Do You Know the ABCs of Heart-Health Care?

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Do You Know the ABCs of Heart-Health Care?

Do You Know the ABCs of Heart-Health Care?

Do You Know Your Heart-Health ABC’s?

Improving heart health just got a little bit simpler, thanks to the ABC’s of heart disease prevention.

As any world-renowned cardiologist would tell you, it is much better to prevent than cure. When it comes to heart health, developing healthy lifestyle habits early in life can go a long way in preventing heart disease—the No. 1 killer of Americans. And with the new “ABCDE approach” for heart disease prevention, living a long and healthy life free of heart disease is simpler than ever before.

Based on the latest research, there are eight important steps that American adults can take to drastically reduce their risk of developing heart disease:

A: Assessing risk for heart disease and taking aspirin when appropriate. In 2013, the American College of Cardiology and the American Heart Association released guidelines stating that every adult should have their cardiovascular risk calculated at least every five years. By taking into account simple factors like age, race, and cholesterol, adults can find out just how likely it is that they’ll develop heart disease in the next 10 years. Click here to calculate your own risk or ask your doctor to assess your risk at your next check-up. Those at increased risk for heart disease should discuss low-dose aspirin to reduce risk of heart attack and stroke, along with any other strategies for lowering heart disease risk.

B: Blood pressure control. High blood pressure, also called hypertension, is a major cause of heart attack and stroke. By monitoring blood pressure and taking steps to control blood pressure, like losing weightimproving diet and taking medication when necessary, serious complications associated with hypertension can be prevented. It’s estimated that 1 in 3 adults have high blood pressure, so it’s important to keep track of your blood pressure over time.

C: Cigarette cessation and cholesterol control. Tobacco use increases risk of heart attack and stroke, and can lead to multiple types of cancers, such as lung cancer and lung disease. The good news is that quitting smoking goes a long way in improving heart health and if you’re looking to quit, you don’t have to go it alone. There are a wealth of tools available that can increase your chances of quitting for good, so it’s important to discuss smoking cessation aids with your doctor.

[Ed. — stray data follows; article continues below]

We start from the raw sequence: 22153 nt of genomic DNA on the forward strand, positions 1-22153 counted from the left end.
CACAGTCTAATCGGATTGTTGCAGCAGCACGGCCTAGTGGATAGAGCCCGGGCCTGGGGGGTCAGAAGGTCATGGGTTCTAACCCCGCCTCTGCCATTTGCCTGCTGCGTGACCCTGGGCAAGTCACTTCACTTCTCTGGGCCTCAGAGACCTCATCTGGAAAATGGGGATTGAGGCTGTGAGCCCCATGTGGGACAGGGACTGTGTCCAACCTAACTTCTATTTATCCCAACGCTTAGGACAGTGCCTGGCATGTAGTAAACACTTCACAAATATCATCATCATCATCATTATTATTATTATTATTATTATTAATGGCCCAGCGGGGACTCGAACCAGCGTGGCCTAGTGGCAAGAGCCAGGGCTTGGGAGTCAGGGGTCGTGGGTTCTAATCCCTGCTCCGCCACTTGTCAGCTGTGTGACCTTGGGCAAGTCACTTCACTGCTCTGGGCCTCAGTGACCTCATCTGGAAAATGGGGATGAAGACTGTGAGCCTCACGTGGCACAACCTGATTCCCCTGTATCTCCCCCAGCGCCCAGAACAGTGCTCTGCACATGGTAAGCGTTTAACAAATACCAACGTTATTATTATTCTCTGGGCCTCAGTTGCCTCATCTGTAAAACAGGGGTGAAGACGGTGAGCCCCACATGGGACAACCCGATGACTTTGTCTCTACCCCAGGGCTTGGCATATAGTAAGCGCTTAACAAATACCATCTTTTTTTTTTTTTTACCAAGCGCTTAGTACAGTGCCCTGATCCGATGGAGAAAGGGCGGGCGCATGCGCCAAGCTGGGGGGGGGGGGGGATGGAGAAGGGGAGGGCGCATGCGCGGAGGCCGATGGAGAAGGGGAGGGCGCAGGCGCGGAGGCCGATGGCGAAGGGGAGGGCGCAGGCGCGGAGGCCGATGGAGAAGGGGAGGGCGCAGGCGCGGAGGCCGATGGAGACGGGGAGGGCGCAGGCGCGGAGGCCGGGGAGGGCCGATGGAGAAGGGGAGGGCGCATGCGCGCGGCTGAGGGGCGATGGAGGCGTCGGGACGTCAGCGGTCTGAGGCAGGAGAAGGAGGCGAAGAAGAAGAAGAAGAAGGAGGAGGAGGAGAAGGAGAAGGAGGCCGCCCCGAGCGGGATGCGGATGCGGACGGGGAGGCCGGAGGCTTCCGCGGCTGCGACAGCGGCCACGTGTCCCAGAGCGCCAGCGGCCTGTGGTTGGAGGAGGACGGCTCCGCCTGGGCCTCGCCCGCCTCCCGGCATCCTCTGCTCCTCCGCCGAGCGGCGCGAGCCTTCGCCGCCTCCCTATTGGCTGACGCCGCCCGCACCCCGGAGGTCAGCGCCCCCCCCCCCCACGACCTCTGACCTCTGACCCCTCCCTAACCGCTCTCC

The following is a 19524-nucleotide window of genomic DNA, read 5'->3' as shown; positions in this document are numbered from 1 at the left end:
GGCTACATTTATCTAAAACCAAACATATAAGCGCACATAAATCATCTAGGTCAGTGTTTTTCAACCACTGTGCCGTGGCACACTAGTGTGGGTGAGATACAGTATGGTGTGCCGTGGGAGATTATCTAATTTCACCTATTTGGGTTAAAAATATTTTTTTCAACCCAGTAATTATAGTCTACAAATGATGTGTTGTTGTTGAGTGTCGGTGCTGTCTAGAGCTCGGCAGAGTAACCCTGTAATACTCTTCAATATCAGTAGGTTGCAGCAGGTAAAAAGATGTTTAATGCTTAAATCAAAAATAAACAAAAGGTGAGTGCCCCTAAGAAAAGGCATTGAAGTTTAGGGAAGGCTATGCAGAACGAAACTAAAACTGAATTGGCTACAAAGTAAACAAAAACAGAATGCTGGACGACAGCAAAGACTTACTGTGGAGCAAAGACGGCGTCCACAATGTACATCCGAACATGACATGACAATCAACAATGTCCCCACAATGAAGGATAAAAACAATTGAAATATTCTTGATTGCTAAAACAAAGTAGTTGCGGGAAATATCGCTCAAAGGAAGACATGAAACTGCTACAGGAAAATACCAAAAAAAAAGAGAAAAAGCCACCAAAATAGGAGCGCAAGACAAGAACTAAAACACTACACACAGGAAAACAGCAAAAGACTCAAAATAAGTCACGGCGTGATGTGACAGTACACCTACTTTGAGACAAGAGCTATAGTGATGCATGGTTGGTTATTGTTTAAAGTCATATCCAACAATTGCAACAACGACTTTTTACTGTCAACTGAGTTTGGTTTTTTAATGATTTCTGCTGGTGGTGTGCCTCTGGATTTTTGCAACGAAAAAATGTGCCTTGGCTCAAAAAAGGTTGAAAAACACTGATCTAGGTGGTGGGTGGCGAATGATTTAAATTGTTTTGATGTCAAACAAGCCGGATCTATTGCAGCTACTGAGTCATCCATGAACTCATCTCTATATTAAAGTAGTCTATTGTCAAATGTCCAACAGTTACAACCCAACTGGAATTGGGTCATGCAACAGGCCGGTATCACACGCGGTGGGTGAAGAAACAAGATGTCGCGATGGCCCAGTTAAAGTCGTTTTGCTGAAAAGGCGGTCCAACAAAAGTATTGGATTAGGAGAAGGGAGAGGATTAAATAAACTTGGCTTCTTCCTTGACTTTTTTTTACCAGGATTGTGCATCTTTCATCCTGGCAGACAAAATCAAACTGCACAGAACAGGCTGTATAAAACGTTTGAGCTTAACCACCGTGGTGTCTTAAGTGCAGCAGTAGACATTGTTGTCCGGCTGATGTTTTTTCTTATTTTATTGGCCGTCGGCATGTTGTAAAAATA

Having cholesterol checked regularly is also key to heart disease prevention. Making healthy lifestyle choices, like staying active and eating healthy can help keep cholesterol levels in check. Certain patients, like those with high cholesterol or a history of heart disease, may also choose to take cholesterol-lowering drugs called statins to control cholesterol levels. It’s important to discuss potential strategies for lowering cholesterol levels with your doctor.

D: Diabetes treatment and diet control. Diabetes drastically increases risk for heart disease, stroke and other serious conditions. Maintaining a healthy blood sugar, making healthy lifestyle choices and taking medication, when necessary, can help prevent complications associated with diabetes. Adults can also help prevent both heart disease and diabetes with a healthy diet. Based on the latest research, that means eating plenty of fruits, vegetables and whole grains, and incorporating low-fat dairy products, chicken, fish, legumes and nuts into ones diet. A heart-healthy diet also limits consumption of sweets, sugar-sweetened beverages and red meat.

E: Exercise. Guidelines recommend that adults get at least 30 minutes of physical activity most days of the week to prevent heart disease and promote good health. Research also shows that spending too much time sedentary increases risk for heart disease. It’s important to not only incorporate exercise into your day, but also avoid sitting for long periods of time when possible.

Questions for You to Consider

  • What are the traditional risk factors for heart disease?
  • Through decades of research, we’ve learned that certain factors increase risk for heart disease—some of which we can control and a few of which we can’t. Modifiable risk factors for heart disease include high blood pressure, high cholesterol, obesity, diabetes, physical inactivity and poor diet. Risk factors that we can’t control include age, gender, race or ethnicity and family history of heart disease. It’s important to address risk factors that we can control to help prevent heart disease.
  • At what age should I worry about heart disease?
  • Risk factors that lead to heart disease often develop slowly over time and can take decades to develop. That’s why it’s important to make healthy lifestyle choices like eating healthystaying active and maintaining a healthy weight, at all stages in life. As an adult, it’s especially important to work closely with your doctor to monitor key risk factors and address any risk factors to reduce risk for heart disease.


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